Reading has been a passion for Oregon State coach Terry Liskevych since he was a young kid. When he traveled the world as head coach of the U.S. women’s Olympic team, he would frequently visit used book stores in faraway cities, continually stoking a personal library that often exceeded the shelf space in his home office. As he once said, "Book reading broadens your horizons.” He believes that today more than ever.
It won’t surprise you to learn that plenty of the books he has read over the years are about other coaches and their philosophies on building teams and teaching athletes. Here, you'll find a list of 11 of his favorites, with a quick take on why he liked them. These are books that helped him shape his philosophy, and they can help you shape yours, too.
Brent Rushall & Daryl Siedentop – “Daryl Siedentop was my Ph.D advisor at Ohio State. This book is the bible of operant conditioning and behavior modification. It talks about how a coach can use behavioral psychology for success with a team.”
Neil Amdur – “This book changed my life. It’s about a football coach, George Davis, who coaches by democracy. Players choose the position they play and their starting lineup every week. He won 54 games in a row.”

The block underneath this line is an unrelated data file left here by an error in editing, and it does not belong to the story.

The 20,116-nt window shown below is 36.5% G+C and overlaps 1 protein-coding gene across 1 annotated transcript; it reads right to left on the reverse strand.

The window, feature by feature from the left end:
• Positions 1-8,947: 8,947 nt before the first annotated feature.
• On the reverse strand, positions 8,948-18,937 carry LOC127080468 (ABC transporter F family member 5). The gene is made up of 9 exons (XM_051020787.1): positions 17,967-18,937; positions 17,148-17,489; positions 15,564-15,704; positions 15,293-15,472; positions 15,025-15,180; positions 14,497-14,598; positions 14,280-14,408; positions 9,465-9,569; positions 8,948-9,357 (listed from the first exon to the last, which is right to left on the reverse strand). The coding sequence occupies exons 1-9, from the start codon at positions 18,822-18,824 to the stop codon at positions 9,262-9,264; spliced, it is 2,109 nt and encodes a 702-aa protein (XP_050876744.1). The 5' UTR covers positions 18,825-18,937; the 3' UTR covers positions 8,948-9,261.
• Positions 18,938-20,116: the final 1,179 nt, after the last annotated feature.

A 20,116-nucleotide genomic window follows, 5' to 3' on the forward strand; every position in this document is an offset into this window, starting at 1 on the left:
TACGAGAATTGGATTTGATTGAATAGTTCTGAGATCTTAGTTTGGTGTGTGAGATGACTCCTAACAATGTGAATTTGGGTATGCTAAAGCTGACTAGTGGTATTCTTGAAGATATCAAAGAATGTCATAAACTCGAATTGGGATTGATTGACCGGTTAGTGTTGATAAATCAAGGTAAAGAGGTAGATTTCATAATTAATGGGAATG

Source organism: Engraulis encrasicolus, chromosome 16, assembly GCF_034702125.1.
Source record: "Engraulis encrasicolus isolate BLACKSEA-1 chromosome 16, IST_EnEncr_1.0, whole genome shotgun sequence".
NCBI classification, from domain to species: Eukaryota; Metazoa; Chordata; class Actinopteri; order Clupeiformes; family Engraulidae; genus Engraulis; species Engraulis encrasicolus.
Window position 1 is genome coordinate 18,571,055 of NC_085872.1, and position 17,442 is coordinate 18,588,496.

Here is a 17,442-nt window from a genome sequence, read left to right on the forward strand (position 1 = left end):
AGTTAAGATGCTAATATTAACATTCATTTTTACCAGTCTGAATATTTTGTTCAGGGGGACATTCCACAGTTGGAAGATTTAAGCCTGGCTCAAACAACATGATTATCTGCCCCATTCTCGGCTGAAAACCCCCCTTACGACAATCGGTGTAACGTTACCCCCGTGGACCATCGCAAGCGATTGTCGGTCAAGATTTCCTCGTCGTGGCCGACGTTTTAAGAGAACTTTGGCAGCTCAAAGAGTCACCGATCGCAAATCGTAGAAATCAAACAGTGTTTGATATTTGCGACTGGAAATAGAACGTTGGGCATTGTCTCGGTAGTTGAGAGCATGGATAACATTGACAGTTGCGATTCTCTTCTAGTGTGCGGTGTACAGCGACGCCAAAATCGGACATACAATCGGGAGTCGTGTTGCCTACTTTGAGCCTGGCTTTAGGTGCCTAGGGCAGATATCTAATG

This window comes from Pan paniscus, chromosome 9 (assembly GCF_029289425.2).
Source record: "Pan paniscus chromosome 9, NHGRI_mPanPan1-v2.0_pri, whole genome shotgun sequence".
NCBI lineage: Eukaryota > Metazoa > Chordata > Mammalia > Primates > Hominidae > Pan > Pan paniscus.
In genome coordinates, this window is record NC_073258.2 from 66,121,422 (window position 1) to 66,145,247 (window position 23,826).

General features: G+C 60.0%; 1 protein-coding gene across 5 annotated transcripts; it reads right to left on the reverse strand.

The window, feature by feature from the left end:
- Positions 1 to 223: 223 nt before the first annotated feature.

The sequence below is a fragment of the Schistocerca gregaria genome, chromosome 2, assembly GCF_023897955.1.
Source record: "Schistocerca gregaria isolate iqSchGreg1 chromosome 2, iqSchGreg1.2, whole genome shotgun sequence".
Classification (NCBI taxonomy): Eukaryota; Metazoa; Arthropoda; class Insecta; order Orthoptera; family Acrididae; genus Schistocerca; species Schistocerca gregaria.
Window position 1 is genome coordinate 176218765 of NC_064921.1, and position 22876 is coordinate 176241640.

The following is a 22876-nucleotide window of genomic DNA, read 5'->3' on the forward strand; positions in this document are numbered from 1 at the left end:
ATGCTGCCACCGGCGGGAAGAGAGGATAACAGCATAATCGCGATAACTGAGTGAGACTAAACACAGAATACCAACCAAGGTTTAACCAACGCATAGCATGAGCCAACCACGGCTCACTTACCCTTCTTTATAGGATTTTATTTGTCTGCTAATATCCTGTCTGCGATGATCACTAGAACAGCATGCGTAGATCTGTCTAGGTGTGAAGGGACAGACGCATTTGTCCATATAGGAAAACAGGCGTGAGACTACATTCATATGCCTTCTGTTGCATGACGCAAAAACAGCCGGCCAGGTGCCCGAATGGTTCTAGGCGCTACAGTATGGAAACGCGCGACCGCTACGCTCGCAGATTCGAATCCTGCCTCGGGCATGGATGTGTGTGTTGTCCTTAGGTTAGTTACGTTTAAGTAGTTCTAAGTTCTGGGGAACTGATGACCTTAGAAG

Bill Walsh (with Brian Billick and James Peterson). This book is out of print, but if you can get your hands on it, it will off you great insights into the philosophy of coaching.”
Tom Farrey. “A fascinating analysis of how our sports system works and how it compares to other sports systems in the world.”
Kathleen J. DeBoer. “A very well-written book that makes you think about the differences between coaching males and females.”
W. Timothy Gallwey. “This book helps you understand that you’re in control of your mental game.”
James Kerr. “Intriguing story of championship rugby teams in New Zealand. Thisbook gave me some great ideas on leadership and organization.”
Alan G. Launder. “This book gives every coach a toolkit for how to organize practices in a meaningful way.”
Terry Orlick. “Many great ideas in this book about different ways to improve the mental game.”
Rainer Martens. “The first primer on coaching in the U.S.”
Anson Dorrance (with Tim Nash). “A close look at what made Anson Dorrance one of the great coaches of all time.”